Either I forgot to specify “snack” when I asked Kapin for her recommendation or she is a more advanced life-form than your average nosher.

“Gawd,” Kapin says, “I’m just such a Jew.”

Kapin says she just kind of goes with her nose and grabs whatever wine strikes her fancy, but so long as she’s not recommending Manischewitz, allow me to suggest the recession-busting miracle that is Mud House’s Central Otago pinot noir. Until frozen oceans make shipping from New Zealand impossible, that’s a go-to bottle of swill for all my snacks, including, potentially, breakfast.

Chef Michael Easton of 315 and La Lucciola Supper Club is unable to recommend anything too simple. For himself, Easton is likely to bust out some clove-flavored homemade marshmallows, toasted with a brûlée torch. And he’ll have it with a custom brandy cocktail, thank you. I suppose that’s what makes him one of the city’s most dynamic and engaging new chefs. Fortunately, he divulged his cocktail recipe to SFR.

From a bowl of canned soup to a trusty chile stew to a homemade twist on an American fireside staple, it really does depend—on mood, on history, on the ability and tools at one’s disposal—what the best winter snack is. Fortunately, there’s an option for all of us. Even terrorists.



1 sugar cube

2 dashes angostura bitters

2 ounces Spanish brandy de Jerez

1 ounce sweet vermouth

Prep a martini glass with an orange zest, being sure to zest it over the glass and capture all the airborne oils.

Muddle the sugar cube with the bitters.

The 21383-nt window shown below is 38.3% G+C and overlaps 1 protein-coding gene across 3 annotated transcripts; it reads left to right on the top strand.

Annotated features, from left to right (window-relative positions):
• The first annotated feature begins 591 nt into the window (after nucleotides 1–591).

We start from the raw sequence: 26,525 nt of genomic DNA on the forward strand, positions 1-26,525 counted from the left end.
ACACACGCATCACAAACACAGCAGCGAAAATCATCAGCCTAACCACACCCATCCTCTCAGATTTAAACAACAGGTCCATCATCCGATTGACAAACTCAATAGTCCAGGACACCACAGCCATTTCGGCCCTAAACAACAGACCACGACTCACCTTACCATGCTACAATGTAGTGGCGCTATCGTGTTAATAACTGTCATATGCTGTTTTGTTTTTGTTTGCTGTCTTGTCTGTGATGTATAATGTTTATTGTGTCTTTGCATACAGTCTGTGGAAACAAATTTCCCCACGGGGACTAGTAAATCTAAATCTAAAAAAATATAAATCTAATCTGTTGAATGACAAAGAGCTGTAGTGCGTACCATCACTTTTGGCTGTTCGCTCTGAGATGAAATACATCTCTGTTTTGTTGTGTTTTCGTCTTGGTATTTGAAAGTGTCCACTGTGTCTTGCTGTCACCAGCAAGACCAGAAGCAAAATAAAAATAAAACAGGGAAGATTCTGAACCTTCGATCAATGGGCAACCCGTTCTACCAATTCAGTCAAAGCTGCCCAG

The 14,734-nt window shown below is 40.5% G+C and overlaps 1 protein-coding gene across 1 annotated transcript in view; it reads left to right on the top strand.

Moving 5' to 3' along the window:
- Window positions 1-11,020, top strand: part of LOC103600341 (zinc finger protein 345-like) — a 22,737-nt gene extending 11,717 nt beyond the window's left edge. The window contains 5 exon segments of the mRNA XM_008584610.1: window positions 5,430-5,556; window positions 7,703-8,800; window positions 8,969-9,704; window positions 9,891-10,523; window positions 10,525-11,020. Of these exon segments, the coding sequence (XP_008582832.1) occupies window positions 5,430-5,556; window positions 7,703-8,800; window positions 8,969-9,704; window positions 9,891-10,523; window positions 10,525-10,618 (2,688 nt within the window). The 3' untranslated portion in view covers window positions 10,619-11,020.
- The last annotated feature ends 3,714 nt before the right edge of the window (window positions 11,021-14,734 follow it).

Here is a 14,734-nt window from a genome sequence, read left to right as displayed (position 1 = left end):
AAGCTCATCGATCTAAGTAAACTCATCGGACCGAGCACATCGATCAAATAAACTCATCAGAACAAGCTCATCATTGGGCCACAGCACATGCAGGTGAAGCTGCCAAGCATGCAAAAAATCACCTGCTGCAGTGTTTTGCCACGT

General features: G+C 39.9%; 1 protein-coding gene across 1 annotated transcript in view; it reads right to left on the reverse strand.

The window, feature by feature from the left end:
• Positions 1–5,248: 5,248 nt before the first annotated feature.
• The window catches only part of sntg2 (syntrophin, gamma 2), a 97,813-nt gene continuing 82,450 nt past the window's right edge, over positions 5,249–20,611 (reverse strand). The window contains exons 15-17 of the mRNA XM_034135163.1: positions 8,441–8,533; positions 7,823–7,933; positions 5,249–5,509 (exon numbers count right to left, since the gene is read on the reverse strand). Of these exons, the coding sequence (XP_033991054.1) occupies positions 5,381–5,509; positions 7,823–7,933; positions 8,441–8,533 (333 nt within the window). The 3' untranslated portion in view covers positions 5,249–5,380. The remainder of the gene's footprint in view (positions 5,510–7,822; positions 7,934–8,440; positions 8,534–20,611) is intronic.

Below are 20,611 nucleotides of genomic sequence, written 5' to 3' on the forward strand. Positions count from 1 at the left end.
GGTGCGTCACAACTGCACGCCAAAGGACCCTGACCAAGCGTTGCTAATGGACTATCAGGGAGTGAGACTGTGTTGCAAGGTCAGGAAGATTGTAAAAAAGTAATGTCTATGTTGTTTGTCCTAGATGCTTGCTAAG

Add brandy and vermouth.

Stir with ice until cold.

Strain into glass and enjoy.


2 quarts homemade chicken stock

2 carrots, peeled and cut into discs

2 celery stalks, cut into about ½ inch pieces

1 rutabaga (optional), cut into 1 inch cubes

Salt and pepper to taste

Matzo farfel, if you're into that kind of thing


2 eggs

2 tablespoons schmaltz or vegetable oil

2 tablespoons chicken stock or water

½ cup matzo meal or about 2 ground-up matzos

¼ teaspoon or a good pinch of fresh-ground black pepper

¼ teaspoon or a good pinch of salt

Whisk together the eggs, the oil/schmaltz and the chicken stock/water.

Mix matzo meal, salt and pepper in a separate bowl.

Add the wet to the dry and mix (don’t cover mix).

Put in fridge uncovered for about 20 minutes.

Bring stock to a low boil, season to taste.

Wet hands and form matzo balls into 1 inch balls. These can be made bigger too, but they do expand so make sure they are completely submerged in the stock with room to grow as they cook.

Simmering them directly in the stock can make the stock a bit murky, so you can also cook them in water separately and then add them to the soup to keep the broth less murky.

Cover and let simmer for about 30 minutes.

Remove matzo balls carefully, and then add the veggies and simmer until desired softness.

You can either re-add the matzo balls if you are serving the whole pot of soup or just add however many you want for each serving in the bowls and then store the balls separately.

Add matzo farfel and enjoy.


2 disks of Mexican chocolate

1 quart of whole milk (or skim, 2 percent, soy or heavy cream, or a combination to preference)

2 cinnamon sticks

Add all ingredients to a small saucepan and place the pan over medium to low heat. Let this mix heat slowly, otherwise the chocolate will stick and burn. You will need to stir the mix frequently.

Once the chocolate dissolves, you can turn up the heat and bring the milk just to a boil.

Strain out the cinnamon sticks and it’s ready to serve.

Top with whipped cream and chocolate shavings if you like.